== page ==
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Avaya earnings: Company in advanced talks with multiple bidders
Avaya will decide within 30 days whether to pursue a sale or other 'strategic transaction' to compensate shareholders. The company is in advanced talks with multiple parties.
Telecommunications company Avaya could ink a deal to sell itself or a portion of its assets within a month, after reportedly fielding offers from private equity firms and rival Mitel.
"At this time, we are in advanced discussions with multiple parties on a range of strategic transactions to maximize shareholder value," CEO Jim Chirico said on a quarterly earnings call with investors Tuesday. "We expect to bring this process to a conclusion within the next 30 days."
The move comes as the longtime telephone equipment-maker struggles to transform into a provider of cloud services. The number of active licenses for Avaya's cloud communications products has remained roughly flat over the past three quarters, and annual revenue is on track to decline for another straight year.
"They are holding their head above water, but they are not growing," said Steve Blood, analyst at Gartner. "We really haven't seen anything innovative from Avaya."
Avaya's stock was up 14.8% Tuesday following the disclosure that the company was in advanced talks for a potential sale. Share prices had been steadily declining since May when the company first confirmed it had hired J.P. Morgan to review the offers on the table.
A takeover by a private equity firm would give Avaya more leeway to pivot to cloud without having to report earnings to Wall Street every quarter. But there is cause for caution: The overwhelming majority of the debt load that forced Avaya into bankruptcy in 2017 came from a leveraged buyout by two private equity firms.
Avaya went public in January 2018 as a way to compensate creditors as part of a Chapter 11 bankruptcy deal that reduced the debt it owed to those parties from roughly $6 billion to less than $3 billion.
Avaya received unsolicited acquisition offers from multiple private equity firms earlier this year, according to a report by Bloomberg and another by Reuters. The company was also said to be in merger talks with Mitel, The Wall Street Journal reported in April.
Another "strategic alternative" that could be under consideration is the sale of a business unit. Leading up to its 2017 bankruptcy, Avaya considered spinning off its contact center and networking divisions. (It eventually sold the latter to Extreme Networks.)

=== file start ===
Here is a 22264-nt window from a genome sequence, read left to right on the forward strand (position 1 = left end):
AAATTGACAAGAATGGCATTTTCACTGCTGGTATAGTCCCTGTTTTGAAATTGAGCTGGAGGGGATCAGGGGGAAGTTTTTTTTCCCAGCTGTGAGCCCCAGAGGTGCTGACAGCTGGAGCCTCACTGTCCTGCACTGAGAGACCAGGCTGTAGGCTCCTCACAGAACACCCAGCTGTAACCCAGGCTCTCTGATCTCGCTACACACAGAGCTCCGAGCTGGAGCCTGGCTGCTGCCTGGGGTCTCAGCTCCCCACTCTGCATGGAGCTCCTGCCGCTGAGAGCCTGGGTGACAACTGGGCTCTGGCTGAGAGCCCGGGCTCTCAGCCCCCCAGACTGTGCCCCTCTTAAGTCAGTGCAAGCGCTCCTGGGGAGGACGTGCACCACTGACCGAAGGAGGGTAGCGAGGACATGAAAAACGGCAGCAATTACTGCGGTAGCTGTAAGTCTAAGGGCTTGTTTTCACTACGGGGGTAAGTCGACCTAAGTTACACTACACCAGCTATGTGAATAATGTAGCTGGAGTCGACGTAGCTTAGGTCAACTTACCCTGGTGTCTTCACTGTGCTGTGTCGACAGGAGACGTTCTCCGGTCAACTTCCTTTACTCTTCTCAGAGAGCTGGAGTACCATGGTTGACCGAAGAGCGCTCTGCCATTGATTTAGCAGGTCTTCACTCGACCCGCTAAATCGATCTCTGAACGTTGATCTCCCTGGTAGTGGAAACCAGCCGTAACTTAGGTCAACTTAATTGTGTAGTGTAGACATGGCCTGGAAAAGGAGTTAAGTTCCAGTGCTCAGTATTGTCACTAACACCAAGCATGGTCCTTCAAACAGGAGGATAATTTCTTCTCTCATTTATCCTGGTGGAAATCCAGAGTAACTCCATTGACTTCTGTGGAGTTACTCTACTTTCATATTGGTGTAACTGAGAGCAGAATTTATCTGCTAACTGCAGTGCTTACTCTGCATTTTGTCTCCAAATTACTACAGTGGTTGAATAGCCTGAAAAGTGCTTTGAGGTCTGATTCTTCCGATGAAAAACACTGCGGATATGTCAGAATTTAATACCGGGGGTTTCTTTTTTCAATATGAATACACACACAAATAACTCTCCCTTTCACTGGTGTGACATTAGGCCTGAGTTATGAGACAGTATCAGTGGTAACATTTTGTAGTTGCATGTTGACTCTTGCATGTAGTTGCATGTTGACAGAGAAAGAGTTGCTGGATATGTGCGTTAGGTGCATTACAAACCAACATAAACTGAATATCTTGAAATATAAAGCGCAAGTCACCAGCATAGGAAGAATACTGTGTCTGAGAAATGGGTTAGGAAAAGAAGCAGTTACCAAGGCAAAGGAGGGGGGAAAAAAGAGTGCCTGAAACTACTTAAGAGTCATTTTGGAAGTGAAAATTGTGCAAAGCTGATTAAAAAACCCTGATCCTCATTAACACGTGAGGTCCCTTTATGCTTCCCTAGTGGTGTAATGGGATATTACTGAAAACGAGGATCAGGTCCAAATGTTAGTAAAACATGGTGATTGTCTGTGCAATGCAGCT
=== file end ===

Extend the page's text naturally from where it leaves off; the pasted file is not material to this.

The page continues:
Avaya reports third-quarter financial results
The company hit its revenue target for the quarter ended June 30, reporting receipts of $717 million.
After projecting revenue of $3.01 billion to $3.12 billion at the outset of fiscal 2019, Avaya now expects to bring in just $2.9 billion to $2.92 billion. Investors should no longer rely on the long-term guidance provided at an annual meeting in December, the company said.
The company said it had 3.6 million cloud seats, down from the 3.7 million seats reported in each of the previous two quarters. The slight dip comes despite Avaya highlighting the growth of its public cloud offerings, which added 70,000 users in the third quarter to reach 360,000 total seats. Public cloud is a broad term that refers to services delivered over the internet using infrastructure shared by multiple customers.
Avaya initially said cloud would comprise 12% to 14% of total revenue in fiscal 2019, but the segment's contribution has remained flat at 11% for three straight quarters. The company has said it will no longer make public its targets for cloud revenue growth.
A sustained decline in Avaya's stock price during the quarter prompted the company to review the value of its assets. Avaya concluded it had overvalued its contact center division by $657 million based on projected future revenues.
An accounting adjustment related to those calculations, known as a non-cash goodwill impairment charge, contributed to a significant net loss for the quarter on paper.
Avaya highlights government contracts
Avaya won two significant contracts with the U.S. government in the third quarter -- deals that Chirico said were among the biggest in the company's history.
The Social Security Administration agreed to pay Avaya for 100,000 phone lines and 12,000 contact center seats. The deal could be worth up to $400 million over 10 years, although federal agencies typically reevaluate such contracts on an annual basis.
The company provided few details on the other deal. It's a multiyear contract to provide cloud services to several agencies that could be worth up to several hundred million dollars.
During the quarter, Avaya announced an expansion of its partnership with government-focused reseller Collab9, including plans to seek more rigorous security certification for Avaya cloud products that would allow the company to sell to a broader range of agencies.
The company has also revived its federal lobbying efforts after a two-year hiatus. Avaya's government solutions division has paid the consulting firm Envision Strategy roughly $50,000 this year to lobby U.S. lawmakers on issues related to emergency communications, cybersecurity and government spending, according to public disclosures.